The Pretty Useless Screening Mammogram

by Maggan

in Diagnosis,Health Care,Insurance,Mammogram

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-If you have discovered a lump, says the scheduler at the Breast “Care” Center, then you cannot make an appointment.

-Uh?

-You need a diagnostic mammogram, and your doctor, not you need to schedule it. Otherwise the insurance company won’t pay.

-But I don’t have a doctor – yet, I only have a check up with a new one in three weeks.

Suddenly, I urgently need to know what lurks inside my breast. Like when you put off a hair cut for weeks and then look in the mirror and desperately reach for your own scissors when you hair dresser can’t see you the same day.

-You can not have a screening mammogram if you have a lump. The scheduler does not even try to sound patient.

I am too stunned to ask about the difference between a screening mammogram and a diagnostic one, too stunned to ask about the difference in cost. Instead I whine:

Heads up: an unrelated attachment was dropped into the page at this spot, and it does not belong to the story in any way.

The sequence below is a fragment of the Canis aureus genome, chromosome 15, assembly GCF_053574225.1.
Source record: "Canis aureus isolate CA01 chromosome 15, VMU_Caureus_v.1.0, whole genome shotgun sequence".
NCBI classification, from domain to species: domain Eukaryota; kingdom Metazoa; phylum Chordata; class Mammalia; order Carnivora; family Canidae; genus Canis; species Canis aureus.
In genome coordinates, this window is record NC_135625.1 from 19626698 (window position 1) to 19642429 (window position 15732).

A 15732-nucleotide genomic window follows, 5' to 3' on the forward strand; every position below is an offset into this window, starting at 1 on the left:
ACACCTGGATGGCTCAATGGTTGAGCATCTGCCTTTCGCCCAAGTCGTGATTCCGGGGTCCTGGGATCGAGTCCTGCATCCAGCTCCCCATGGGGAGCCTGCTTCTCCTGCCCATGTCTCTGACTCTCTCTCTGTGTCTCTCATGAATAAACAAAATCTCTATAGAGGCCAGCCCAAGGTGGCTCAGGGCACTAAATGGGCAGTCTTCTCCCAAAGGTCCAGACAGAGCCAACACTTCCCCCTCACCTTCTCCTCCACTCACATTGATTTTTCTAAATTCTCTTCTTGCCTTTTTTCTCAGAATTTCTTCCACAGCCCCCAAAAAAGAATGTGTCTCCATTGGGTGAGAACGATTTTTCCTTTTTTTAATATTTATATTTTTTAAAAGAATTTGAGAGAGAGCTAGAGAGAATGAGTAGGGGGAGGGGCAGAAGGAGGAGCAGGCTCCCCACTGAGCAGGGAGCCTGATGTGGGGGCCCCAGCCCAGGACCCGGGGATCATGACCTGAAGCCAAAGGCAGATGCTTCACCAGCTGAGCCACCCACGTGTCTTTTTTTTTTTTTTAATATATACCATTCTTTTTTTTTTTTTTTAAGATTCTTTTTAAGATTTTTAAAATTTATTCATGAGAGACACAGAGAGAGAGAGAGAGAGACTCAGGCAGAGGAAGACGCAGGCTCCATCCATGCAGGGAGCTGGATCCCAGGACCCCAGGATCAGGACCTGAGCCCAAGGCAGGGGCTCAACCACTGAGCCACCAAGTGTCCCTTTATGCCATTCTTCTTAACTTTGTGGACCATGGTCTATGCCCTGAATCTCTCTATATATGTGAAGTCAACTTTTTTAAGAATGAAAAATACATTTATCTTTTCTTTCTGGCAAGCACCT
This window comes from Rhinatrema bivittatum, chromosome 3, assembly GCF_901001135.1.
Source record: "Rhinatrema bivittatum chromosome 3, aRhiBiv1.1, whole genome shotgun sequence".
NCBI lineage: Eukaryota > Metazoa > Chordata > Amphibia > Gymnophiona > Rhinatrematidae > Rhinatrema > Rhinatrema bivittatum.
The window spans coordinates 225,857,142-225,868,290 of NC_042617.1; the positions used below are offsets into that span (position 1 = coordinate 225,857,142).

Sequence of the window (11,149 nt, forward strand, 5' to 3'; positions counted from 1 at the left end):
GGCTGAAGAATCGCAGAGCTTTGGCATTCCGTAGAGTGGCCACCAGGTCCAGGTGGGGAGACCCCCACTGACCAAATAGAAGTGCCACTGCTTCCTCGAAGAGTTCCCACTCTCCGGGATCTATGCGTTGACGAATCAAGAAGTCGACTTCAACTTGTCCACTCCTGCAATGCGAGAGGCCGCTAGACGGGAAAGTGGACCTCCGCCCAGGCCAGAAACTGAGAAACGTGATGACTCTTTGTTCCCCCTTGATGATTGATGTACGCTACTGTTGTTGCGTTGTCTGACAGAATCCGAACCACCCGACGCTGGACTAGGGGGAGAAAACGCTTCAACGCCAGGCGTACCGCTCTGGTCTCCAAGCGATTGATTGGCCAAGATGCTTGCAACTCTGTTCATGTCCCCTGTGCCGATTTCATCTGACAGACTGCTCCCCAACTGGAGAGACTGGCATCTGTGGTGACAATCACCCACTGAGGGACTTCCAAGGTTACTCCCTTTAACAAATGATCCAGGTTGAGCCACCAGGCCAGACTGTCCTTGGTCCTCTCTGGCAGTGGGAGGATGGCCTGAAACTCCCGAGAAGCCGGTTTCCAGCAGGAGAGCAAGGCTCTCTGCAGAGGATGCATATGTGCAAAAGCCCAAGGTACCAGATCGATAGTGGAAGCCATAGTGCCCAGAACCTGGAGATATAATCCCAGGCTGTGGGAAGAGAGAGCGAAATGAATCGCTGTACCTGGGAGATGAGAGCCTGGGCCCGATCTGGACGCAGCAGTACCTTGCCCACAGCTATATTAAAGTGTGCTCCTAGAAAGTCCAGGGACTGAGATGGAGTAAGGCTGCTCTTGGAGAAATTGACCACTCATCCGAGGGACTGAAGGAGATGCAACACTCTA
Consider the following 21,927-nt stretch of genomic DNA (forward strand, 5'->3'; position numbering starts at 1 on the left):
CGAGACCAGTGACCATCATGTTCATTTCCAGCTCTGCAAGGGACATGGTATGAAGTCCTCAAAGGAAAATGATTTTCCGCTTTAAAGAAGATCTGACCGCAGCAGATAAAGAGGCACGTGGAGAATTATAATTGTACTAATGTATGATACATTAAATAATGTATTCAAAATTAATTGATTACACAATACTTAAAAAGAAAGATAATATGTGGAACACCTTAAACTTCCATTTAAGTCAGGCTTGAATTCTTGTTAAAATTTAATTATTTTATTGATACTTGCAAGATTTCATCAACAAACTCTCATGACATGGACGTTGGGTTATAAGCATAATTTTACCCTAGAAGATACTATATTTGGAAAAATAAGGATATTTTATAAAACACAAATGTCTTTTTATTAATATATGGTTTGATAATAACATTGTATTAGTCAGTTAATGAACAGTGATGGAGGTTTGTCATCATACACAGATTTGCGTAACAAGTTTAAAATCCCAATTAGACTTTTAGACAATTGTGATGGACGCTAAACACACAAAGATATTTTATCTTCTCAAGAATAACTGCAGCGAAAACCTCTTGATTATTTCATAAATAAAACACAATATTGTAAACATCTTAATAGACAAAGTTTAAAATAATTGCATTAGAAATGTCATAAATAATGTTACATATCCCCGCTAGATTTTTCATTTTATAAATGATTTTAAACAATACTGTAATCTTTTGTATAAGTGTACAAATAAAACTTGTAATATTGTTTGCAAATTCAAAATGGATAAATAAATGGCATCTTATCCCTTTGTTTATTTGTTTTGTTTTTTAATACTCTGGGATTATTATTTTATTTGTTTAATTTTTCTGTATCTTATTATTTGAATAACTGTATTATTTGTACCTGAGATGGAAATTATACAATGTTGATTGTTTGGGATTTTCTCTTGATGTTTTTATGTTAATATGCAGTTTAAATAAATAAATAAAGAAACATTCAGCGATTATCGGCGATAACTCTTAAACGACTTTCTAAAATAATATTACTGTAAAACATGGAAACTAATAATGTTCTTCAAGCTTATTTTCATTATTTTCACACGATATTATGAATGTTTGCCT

-But I don’t have a doctor, I only have this lump.

-All right. Come here on Friday. But don’t mention the lump.

-Not a word about the lump, I promise.

A screening mammogram is an x-ray of the breast used to detect breast changes in women who have no signs or symptoms of breast cancer. It usually involves two x-rays of each breast. Mammograms can detect tumors you cannot feeel. Even microcalcifications. Supposedly.

A diagnostic involves more x-rays in order to obtain views of the breast from several angles. The technician may magnify a suspicious area to produce a detailed picture that can help the doctor make the diagnosis. A diagnostic mammogram is an x-ray of the breast that is used to check for breast cancer after a lump or other sign or symptom of breast cancer has been found.

But if most lumps are not found on the screening mammogram then why not do a diagnostic mammogram on all women although it may cost a little bit more. I don’t get it.


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